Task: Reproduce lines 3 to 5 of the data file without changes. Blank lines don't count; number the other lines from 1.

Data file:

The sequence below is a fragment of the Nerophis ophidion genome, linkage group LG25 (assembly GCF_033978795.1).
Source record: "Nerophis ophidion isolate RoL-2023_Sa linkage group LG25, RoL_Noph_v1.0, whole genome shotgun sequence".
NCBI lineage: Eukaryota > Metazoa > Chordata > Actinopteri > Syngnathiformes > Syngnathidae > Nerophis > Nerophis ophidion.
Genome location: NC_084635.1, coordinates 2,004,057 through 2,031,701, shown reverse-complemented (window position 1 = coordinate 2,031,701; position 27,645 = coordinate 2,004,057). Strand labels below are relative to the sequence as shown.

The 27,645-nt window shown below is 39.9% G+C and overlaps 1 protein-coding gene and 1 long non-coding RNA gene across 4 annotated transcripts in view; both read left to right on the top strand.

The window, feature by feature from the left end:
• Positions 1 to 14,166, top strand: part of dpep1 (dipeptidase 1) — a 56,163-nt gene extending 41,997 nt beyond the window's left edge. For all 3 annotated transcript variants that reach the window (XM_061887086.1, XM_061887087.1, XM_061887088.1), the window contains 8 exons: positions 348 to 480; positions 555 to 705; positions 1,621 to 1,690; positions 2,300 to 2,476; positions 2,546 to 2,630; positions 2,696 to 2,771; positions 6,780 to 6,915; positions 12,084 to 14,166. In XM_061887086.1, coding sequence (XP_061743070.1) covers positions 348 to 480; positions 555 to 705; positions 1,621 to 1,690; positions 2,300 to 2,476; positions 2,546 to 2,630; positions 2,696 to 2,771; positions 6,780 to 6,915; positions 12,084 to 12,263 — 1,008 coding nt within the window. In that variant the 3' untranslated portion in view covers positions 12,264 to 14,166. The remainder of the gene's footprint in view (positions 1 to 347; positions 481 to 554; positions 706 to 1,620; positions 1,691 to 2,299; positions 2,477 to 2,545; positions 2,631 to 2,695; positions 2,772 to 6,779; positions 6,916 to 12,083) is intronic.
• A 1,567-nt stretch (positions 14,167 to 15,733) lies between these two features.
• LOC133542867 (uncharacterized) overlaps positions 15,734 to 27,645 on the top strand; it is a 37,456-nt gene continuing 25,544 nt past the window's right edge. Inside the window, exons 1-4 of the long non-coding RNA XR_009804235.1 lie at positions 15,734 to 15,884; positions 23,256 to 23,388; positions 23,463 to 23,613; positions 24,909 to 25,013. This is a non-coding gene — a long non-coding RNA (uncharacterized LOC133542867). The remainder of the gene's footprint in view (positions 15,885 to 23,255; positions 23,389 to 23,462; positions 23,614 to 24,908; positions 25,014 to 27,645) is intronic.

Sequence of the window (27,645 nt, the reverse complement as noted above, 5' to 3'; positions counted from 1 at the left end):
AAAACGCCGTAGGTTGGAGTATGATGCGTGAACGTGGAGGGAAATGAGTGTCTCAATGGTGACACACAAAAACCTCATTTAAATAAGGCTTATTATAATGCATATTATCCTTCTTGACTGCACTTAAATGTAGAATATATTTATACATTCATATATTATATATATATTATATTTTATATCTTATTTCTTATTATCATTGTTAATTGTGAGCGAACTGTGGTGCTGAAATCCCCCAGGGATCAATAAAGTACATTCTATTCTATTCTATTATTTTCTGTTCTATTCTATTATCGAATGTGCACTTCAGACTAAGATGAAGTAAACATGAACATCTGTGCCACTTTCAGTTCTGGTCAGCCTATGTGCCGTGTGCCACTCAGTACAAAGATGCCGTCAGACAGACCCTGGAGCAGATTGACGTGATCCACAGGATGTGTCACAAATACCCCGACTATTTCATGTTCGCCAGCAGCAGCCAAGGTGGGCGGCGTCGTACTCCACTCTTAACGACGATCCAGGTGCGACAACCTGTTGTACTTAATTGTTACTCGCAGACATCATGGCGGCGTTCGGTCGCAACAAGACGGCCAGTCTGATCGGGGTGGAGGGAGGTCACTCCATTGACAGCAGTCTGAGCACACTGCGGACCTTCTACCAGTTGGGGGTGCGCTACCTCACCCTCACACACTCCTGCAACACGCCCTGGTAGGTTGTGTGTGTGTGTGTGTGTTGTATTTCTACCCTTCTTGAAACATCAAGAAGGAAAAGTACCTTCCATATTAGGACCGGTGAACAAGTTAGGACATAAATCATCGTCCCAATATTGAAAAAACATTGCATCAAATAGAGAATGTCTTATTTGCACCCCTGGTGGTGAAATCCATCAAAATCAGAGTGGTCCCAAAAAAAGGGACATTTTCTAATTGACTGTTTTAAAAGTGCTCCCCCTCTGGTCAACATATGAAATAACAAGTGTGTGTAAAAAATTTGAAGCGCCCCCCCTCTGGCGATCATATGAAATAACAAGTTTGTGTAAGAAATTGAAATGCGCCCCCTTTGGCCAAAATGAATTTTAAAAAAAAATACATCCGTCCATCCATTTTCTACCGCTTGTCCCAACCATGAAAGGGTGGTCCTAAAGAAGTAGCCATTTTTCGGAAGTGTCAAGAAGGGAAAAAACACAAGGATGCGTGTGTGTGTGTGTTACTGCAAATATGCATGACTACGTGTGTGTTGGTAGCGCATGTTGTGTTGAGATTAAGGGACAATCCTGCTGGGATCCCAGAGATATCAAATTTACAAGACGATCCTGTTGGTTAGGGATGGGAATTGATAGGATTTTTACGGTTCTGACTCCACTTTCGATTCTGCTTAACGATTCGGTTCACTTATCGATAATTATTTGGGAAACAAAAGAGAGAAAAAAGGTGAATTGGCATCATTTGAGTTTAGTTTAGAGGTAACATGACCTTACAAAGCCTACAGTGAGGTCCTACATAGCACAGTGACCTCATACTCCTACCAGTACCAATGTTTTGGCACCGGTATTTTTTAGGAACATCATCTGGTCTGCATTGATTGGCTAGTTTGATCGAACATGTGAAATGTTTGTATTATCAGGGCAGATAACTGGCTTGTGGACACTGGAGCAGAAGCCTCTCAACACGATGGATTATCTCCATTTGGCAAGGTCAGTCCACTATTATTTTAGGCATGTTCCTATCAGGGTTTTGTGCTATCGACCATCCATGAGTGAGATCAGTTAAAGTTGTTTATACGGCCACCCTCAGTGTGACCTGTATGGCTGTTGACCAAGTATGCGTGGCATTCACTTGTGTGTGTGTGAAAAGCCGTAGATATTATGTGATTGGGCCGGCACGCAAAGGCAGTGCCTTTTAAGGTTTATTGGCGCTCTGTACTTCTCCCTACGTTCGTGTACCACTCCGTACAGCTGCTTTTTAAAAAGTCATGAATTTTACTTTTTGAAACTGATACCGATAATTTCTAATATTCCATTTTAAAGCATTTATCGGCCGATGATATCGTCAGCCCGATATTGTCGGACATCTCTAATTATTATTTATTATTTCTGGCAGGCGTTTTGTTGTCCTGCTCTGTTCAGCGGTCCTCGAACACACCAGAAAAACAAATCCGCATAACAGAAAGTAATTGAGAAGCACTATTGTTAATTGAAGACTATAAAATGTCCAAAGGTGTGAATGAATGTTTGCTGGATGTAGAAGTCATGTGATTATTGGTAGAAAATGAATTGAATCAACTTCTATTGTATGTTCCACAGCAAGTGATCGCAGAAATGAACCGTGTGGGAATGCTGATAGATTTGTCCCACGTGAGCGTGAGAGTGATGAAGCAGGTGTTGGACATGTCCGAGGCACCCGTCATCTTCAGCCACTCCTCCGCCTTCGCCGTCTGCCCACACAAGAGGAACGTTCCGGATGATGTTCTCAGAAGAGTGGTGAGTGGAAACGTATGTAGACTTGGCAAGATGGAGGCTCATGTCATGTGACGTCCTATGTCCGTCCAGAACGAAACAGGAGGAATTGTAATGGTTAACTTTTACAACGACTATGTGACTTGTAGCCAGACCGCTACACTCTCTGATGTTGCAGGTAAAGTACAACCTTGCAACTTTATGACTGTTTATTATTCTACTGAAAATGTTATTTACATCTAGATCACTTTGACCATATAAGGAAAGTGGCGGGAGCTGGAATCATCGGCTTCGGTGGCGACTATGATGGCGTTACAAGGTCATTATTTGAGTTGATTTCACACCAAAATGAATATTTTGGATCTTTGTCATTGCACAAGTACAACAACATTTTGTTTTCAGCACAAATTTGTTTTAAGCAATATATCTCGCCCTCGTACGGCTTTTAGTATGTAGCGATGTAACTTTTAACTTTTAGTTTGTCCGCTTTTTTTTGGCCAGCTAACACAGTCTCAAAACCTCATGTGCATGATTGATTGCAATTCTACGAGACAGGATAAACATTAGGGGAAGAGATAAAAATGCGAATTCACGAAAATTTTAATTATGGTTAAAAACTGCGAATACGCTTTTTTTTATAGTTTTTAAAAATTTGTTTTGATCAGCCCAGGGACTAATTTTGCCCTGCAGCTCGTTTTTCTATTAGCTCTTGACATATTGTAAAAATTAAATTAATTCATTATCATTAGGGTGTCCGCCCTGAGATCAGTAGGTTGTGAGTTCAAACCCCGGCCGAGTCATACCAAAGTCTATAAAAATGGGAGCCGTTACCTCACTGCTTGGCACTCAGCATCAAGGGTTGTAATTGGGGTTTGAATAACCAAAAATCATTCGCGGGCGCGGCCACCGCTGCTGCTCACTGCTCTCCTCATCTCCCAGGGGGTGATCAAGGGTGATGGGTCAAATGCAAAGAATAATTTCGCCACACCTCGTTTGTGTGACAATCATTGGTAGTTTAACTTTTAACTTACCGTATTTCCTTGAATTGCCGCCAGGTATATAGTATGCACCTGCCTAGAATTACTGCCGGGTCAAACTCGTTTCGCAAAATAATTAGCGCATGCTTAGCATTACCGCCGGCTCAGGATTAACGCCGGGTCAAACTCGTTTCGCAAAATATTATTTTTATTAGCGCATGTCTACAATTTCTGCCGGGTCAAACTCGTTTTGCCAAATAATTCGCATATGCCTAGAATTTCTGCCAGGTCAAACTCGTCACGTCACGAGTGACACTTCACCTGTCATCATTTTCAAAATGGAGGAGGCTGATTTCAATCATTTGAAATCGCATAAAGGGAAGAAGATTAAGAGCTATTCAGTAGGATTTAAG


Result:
NCBI lineage: Eukaryota > Metazoa > Chordata > Actinopteri > Syngnathiformes > Syngnathidae > Nerophis > Nerophis ophidion.
Genome location: NC_084635.1, coordinates 2,004,057 through 2,031,701, shown reverse-complemented (window position 1 = coordinate 2,031,701; position 27,645 = coordinate 2,004,057). Strand labels below are relative to the sequence as shown.

The 27,645-nt window shown below is 39.9% G+C and overlaps 1 protein-coding gene and 1 long non-coding RNA gene across 4 annotated transcripts in view; both read left to right on the top strand.